Middle Eastern national oil companies (NOCs) are likely to go on buying spree this year and acquire a number of downstream oil companies abroad, a new study has said.
"NOCs accounted for a third of the mergers and acquisition spend in 2006 and the percentage in likely to increase in 2009," Booz & Company (B&C), a global management consultancy group, said in its report titled 'How to live to tell the tale', which predicts that the oil prices will rebound to beyond $100 (Dh367.31) a barrel by the end of 2009.
The report, however, did not name the companies that may resort to aggressive acquisition efforts this year.
In another significant note, B&C said the GCC oil majors may concentrate on their gas projects in 2009. Gas and its condensates hydrocarbons will potentially meet the power needs of a growing population and serve as a feedstock for industries. And, consumption domestic and industrial consumption will still surge in 2009, B&C said.
"Strong players will find opportunities in several areas. For NOCs, merger and acquisition is in the air. NOCs which purchase overseas assets are likely to seek acquisitions of smaller independent firms and should explore opportunities to acquire major players. To compete with IOCs, they must realise their increasing role as drivers of new investment," the report said. Data presented by B&C showed that while the stock valuations of international oil companies depreciated 24 per cent in 2008, that of, oil field services companies (OFSs) depreciated 39 percent. A typical OFS provides services to the petroleum exploration and production industry but does not produce petroleum itself.
Limited exposure of Middle East NOCs to the equity markets gives them a particularly strong position during the crisis, the report said. "Middle East NOCs and, to a lesser degree, Asian upstream companies had limited exposure to equity markets or international financial institutions. Thus, they remain in a good position to continue investment programmes, boosted by robust balance sheets as a result of five years of rising oil prices."
The OFS companies and the Engineering Procurement, and Construction (EPC) companies across the world have been impacted significantly due to the crisis, B&C cautioned. "OFS and EPC companies have been impacted significantly. Many NOCs and IOCs have responded to the falling oil prices by delaying or cancelling projects, or by pressing hard to renegotiate existing or upcoming service contracts – dramatically affecting the market capitalisation of EPC and OFS companies," the report said.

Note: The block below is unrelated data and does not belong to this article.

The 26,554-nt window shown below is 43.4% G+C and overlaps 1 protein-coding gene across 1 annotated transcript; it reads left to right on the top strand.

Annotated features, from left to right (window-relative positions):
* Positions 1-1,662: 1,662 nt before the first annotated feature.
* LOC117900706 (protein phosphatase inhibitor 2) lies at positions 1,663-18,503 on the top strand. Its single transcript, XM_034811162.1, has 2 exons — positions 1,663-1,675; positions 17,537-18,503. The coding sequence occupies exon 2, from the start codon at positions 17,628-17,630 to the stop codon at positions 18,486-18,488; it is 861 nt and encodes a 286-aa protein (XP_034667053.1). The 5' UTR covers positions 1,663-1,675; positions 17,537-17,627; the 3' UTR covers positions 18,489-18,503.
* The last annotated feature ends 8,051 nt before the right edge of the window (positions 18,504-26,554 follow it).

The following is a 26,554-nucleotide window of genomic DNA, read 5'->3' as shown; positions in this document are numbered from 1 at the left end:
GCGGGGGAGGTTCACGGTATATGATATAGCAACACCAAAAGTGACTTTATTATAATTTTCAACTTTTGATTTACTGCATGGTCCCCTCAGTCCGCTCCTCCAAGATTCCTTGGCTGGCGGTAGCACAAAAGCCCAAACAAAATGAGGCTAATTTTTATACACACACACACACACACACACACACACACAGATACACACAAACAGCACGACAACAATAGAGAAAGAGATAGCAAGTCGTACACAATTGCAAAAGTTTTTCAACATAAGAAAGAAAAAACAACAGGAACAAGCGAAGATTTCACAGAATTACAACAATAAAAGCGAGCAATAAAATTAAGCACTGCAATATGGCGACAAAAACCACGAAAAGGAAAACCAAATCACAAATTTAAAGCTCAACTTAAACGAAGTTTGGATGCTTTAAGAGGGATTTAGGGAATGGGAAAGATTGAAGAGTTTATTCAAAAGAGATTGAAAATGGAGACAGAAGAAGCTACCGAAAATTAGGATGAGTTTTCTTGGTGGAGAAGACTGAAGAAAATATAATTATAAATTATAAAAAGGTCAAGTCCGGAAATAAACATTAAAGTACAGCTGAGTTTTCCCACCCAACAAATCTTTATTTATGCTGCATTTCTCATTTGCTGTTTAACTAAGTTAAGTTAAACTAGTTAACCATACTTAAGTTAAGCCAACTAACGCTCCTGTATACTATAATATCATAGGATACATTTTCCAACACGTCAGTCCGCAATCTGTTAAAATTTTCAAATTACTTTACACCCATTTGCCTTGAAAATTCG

B&C warned that OFS and EPC firms either need more cash to maintain operations, or consider merging with competitors. That commodity prices continue to slide, with a similar trend in petrochemical feed stocks, suggests that the economic slowdown is gaining momentum, it said. "The constrained credit environment is especially challenging for the oil and gas industry, given the industry's capital-intensive nature," Raed Kombargi, a partner at B&C said in a note.
The report said GCC oil majors intentions to delay expansion projects may be unnecessary. "While current prices are still within the hurdle rates for most of their projects, they are being conservative in their capital expenditures and have announced delays in exploration projects," Leila Hoteit, a senior associate at B&C.
The report said the downstream projects – the projects linked to crude refining and supply rather than excavation – have been hit harder during the crisis. B&C analysts feared that the projects work on which did not commence before the onset of the crisis may not begin at all.
"Demand drops have led to cancelled refinery projects, with the demand issue compounded by financing difficulties: Mena downstream projects more reliant on debt (approximately 40 per cent equity) compared to upstream projects, which are normally financed in cash. Financed projects due for completion up to 2012 in Asia and the Middle East are expected to move forward, but those that have not been started will suffer the bulk of the cuts especially among oil projects," the report said.
Gas and infrastructure projects are expected to stay relatively safe, the report said. "Gas has upstaged crude exports as the focus of energy investments in the GCC – bolstered by industrial development and the power needs of a growing population," said Kombargi.
B & C said most of the IOCs and independents had planned their 2009 budgets on relatively higher oil prices ranging in between $ 60 and $ 90 a barrel as compared to the NOCs that expected it to range between $35 and $ 55 a barrel. "IOCs and smaller independents are seeing funding opportunities dry up rapidly, pushing them to cut projects and exploration programs," Kombargi said.
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